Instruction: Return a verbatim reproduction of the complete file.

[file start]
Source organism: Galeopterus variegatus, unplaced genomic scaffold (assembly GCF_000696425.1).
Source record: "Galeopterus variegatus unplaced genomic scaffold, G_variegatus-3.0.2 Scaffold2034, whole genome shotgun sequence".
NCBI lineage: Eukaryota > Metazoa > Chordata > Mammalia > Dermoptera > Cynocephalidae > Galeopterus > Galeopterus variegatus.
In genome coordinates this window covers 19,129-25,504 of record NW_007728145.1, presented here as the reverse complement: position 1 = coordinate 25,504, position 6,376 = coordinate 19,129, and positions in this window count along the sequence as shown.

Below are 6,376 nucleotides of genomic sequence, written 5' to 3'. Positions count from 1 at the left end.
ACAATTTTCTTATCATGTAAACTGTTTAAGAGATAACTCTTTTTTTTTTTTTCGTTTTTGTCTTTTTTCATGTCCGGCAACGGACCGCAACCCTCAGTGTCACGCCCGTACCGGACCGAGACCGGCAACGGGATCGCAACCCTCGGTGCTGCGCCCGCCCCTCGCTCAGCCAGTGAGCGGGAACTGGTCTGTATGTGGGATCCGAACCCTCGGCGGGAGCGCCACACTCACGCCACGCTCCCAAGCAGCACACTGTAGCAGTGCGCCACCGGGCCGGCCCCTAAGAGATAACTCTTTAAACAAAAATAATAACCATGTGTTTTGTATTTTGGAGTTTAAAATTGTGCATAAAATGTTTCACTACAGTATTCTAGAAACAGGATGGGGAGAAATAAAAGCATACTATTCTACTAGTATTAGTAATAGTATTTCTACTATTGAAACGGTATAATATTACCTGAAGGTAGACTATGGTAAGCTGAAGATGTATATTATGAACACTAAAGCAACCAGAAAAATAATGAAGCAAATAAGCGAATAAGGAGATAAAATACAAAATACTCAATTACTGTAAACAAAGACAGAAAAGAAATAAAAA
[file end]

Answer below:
Source organism: Galeopterus variegatus, unplaced genomic scaffold (assembly GCF_000696425.1).
Source record: "Galeopterus variegatus unplaced genomic scaffold, G_variegatus-3.0.2 Scaffold2034, whole genome shotgun sequence".
NCBI lineage: Eukaryota > Metazoa > Chordata > Mammalia > Dermoptera > Cynocephalidae > Galeopterus > Galeopterus variegatus.
In genome coordinates this window covers 19,129-25,504 of record NW_007728145.1, presented here as the reverse complement: position 1 = coordinate 25,504, position 6,376 = coordinate 19,129, and positions in this window count along the sequence as shown.

Below are 6,376 nucleotides of genomic sequence, written 5' to 3'. Positions count from 1 at the left end.
ACAATTTTCTTATCATGTAAACTGTTTAAGAGATAACTCTTTTTTTTTTTTTCGTTTTTGTCTTTTTTCATGTCCGGCAACGGACCGCAACCCTCAGTGTCACGCCCGTACCGGACCGAGACCGGCAACGGGATCGCAACCCTCGGTGCTGCGCCCGCCCCTCGCTCAGCCAGTGAGCGGGAACTGGTCTGTATGTGGGATCCGAACCCTCGGCGGGAGCGCCACACTCACGCCACGCTCCCAAGCAGCACACTGTAGCAGTGCGCCACCGGGCCGGCCCCTAAGAGATAACTCTTTAAACAAAAATAATAACCATGTGTTTTGTATTTTGGAGTTTAAAATTGTGCATAAAATGTTTCACTACAGTATTCTAGAAACAGGATGGGGAGAAATAAAAGCATACTATTCTACTAGTATTAGTAATAGTATTTCTACTATTGAAACGGTATAATATTACCTGAAGGTAGACTATGGTAAGCTGAAGATGTATATTATGAACACTAAAGCAACCAGAAAAATAATGAAGCAAATAAGCGAATAAGGAGATAAAATACAAAATACTCAATTACTGTAAACAAAGACAGAAAAGAAATAAAAA